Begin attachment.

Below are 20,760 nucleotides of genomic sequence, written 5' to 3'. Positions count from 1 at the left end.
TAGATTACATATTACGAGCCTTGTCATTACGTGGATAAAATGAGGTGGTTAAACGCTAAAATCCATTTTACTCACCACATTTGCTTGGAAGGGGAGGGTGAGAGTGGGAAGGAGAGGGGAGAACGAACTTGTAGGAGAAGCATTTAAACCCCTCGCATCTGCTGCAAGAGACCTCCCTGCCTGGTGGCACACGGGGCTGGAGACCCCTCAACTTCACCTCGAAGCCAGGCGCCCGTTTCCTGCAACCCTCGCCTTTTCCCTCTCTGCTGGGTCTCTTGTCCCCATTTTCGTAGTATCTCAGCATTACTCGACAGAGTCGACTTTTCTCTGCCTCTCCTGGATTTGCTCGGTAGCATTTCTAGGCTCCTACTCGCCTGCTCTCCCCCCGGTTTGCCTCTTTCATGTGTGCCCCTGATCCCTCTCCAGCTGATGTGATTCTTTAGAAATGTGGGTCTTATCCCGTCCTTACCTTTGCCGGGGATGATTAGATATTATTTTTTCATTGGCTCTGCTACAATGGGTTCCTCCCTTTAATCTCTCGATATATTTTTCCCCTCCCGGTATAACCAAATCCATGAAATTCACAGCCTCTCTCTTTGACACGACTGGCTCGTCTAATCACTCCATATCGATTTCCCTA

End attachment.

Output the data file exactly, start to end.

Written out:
Below are 20,760 nucleotides of genomic sequence, written 5' to 3'. Positions count from 1 at the left end.
TAGATTACATATTACGAGCCTTGTCATTACGTGGATAAAATGAGGTGGTTAAACGCTAAAATCCATTTTACTCACCACATTTGCTTGGAAGGGGAGGGTGAGAGTGGGAAGGAGAGGGGAGAACGAACTTGTAGGAGAAGCATTTAAACCCCTCGCATCTGCTGCAAGAGACCTCCCTGCCTGGTGGCACACGGGGCTGGAGACCCCTCAACTTCACCTCGAAGCCAGGCGCCCGTTTCCTGCAACCCTCGCCTTTTCCCTCTCTGCTGGGTCTCTTGTCCCCATTTTCGTAGTATCTCAGCATTACTCGACAGAGTCGACTTTTCTCTGCCTCTCCTGGATTTGCTCGGTAGCATTTCTAGGCTCCTACTCGCCTGCTCTCCCCCCGGTTTGCCTCTTTCATGTGTGCCCCTGATCCCTCTCCAGCTGATGTGATTCTTTAGAAATGTGGGTCTTATCCCGTCCTTACCTTTGCCGGGGATGATTAGATATTATTTTTTCATTGGCTCTGCTACAATGGGTTCCTCCCTTTAATCTCTCGATATATTTTTCCCCTCCCGGTATAACCAAATCCATGAAATTCACAGCCTCTCTCTTTGACACGACTGGCTCGTCTAATCACTCCATATCGATTTCCCTA